Skip to main content

Williams 'disappointed' by Woods sacking

Tiger Woods (left) and Steve Williams (right) have worked together for 13 years.
Tiger Woods (left) and Steve Williams (right) have worked together for 13 years.
STORY HIGHLIGHTS
  • Caddie Steve Williams is "disappointed" by Tiger Woods' decision to sack him
  • The New Zealander had been working for Woods for 13 years
  • Williams will now work with Australian Adam Scott on a permanent basis
  • Williams claims Woods is not as mentally strong as he used to be

(CNN) -- Caddie Steve Williams said he is "disappointed" by the timing of Tiger Woods' decision to sack him after a 13-year working relationship.

Woods, 35, made the announcement Wednesday, but New Zealander Williams said the 14-time major winner broke the news to him after the conclusion of the AT & T National tournament on July 3.

The 47-year-old Williams caddied for Adam Scott, who he will now work with on a permanent basis, at the Washington event and he did not rule out his involvement with the Australian being behind Woods' decision to end their partnership.

"I'm sure it was possibly part of the reason," Williams told LiveSPORT radio in New Zealand when asked if his work with Scott, 31, had influenced Woods' decision.

Woods parts company with long-standing caddie Williams

I'm just a little disappointed in the timing of it, given the circumstances of the past 18 months
--Steve Williams
RELATED TOPICS
  • Tiger Woods
  • Steve Williams
  • Adam Scott
  • PGA Tour
  • Golf

"Players, when they're not playing to the level they would like to play at over an extended period of time, it's not uncommon for them to change a caddie, a coach or to bring someone new into the group.

"I'm just a little disappointed in the timing of it, given the circumstances of the past 18 months and what we've been working through. So the timing of it is a little disappointing."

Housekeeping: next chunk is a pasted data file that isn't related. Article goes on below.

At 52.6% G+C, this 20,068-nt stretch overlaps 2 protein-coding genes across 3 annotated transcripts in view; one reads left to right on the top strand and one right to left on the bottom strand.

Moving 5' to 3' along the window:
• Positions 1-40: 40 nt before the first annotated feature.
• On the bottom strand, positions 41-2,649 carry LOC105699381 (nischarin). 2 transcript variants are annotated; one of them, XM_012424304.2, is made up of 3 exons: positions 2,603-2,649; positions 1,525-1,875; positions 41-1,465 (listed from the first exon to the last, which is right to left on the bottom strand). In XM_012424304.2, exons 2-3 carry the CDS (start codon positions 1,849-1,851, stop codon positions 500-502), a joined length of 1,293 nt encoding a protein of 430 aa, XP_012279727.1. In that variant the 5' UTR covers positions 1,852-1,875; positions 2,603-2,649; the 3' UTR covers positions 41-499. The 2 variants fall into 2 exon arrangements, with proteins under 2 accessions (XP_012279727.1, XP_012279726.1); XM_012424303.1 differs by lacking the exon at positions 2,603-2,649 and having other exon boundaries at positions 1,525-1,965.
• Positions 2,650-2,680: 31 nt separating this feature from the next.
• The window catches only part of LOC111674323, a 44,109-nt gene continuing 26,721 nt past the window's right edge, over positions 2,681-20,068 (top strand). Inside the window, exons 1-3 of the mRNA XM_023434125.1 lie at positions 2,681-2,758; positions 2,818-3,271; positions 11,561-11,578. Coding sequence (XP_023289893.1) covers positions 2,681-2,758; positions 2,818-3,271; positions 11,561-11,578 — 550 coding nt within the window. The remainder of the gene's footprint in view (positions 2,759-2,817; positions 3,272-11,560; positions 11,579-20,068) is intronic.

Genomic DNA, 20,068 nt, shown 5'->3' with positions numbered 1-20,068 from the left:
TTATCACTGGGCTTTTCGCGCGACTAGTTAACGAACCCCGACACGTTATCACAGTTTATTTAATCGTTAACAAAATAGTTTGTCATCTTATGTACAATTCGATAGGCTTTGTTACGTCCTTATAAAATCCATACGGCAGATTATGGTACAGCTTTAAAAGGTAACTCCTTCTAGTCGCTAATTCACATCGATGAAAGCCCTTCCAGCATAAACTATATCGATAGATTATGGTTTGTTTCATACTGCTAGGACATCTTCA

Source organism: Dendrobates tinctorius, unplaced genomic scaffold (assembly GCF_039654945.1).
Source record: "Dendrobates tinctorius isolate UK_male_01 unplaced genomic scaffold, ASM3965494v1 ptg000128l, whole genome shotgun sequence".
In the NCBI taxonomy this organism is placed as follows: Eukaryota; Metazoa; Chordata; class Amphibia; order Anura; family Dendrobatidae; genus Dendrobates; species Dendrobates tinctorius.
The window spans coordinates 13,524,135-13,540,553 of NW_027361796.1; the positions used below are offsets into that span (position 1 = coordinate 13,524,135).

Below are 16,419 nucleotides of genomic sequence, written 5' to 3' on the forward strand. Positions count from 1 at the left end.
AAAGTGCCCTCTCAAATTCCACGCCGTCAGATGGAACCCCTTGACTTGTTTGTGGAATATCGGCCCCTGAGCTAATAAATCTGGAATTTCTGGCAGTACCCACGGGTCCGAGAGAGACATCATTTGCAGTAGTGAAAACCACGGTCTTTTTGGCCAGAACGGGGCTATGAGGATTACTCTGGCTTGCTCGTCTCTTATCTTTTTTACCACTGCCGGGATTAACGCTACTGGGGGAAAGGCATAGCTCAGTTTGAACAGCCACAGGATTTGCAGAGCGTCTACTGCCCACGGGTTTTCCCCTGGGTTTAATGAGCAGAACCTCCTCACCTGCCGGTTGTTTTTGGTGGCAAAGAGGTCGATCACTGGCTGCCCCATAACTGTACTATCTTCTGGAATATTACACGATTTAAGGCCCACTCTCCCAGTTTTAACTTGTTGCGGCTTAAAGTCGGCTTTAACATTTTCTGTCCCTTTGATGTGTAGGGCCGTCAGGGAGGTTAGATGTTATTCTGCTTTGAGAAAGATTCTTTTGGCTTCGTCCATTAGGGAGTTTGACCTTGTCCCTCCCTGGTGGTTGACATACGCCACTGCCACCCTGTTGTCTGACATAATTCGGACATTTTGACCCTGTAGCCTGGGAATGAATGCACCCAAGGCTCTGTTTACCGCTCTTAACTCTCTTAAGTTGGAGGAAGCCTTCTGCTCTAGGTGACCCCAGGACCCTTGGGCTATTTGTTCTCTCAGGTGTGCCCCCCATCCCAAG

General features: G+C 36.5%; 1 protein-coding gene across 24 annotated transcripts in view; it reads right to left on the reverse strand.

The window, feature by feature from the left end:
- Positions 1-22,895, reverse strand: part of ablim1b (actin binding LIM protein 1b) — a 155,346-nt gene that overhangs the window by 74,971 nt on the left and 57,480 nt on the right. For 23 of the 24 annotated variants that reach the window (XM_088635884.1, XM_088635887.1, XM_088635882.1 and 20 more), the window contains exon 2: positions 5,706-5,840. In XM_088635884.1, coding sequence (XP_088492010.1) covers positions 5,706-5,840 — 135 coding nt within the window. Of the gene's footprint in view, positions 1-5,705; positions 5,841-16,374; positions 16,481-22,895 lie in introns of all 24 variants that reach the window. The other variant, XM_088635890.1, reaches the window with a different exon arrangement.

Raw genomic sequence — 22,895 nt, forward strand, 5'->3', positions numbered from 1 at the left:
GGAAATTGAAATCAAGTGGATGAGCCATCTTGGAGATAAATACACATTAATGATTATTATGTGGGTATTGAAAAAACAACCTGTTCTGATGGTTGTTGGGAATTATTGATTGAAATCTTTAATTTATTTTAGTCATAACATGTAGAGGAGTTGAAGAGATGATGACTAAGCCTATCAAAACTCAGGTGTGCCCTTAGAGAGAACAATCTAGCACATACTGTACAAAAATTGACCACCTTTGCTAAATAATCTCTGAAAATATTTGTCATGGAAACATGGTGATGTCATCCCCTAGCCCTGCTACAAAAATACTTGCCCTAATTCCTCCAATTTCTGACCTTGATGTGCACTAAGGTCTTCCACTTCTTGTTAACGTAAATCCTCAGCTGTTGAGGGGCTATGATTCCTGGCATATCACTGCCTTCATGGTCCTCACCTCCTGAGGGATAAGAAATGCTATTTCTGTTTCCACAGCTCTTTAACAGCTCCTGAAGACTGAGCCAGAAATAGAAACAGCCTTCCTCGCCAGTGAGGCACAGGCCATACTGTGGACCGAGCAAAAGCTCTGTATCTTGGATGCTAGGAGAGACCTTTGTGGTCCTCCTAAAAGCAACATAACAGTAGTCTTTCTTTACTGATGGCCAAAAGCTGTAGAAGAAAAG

Woods has slipped to 20th in the world rankings after struggling for form and fitness since returning from a self-imposed exile from the sport in April 2010.

Williams said it would be hard to rebuild the respect he had for Woods after recent events.

"I think when you're great friends with somebody and a situation like this occurs you obviously lose some kind of respect, and that sort of respect has to be gained back through time.

"Given my loyalty, and the way I am, the timing of it is pretty poor really. I've stood by this guy through thick and thin and the timing of it is very poor from my perspective."

When asked if Woods could return to the dominant form he once enjoyed, Williams said the American's reputation is not as fearsome as it once was and he now faces much stiffer competition for golf's top honors.

"The competition is so much better now. It's incredible in the last two or three years how much better the competition is, how much deeper it is.

"Tiger probably won a large amount of tournaments with a lot of intimidation factor. He has no longer got any intimidation factor.

"The guys are not intimidated by him anymore because he has played so poorly for so long and they know he's not mentally as strong as he used to be."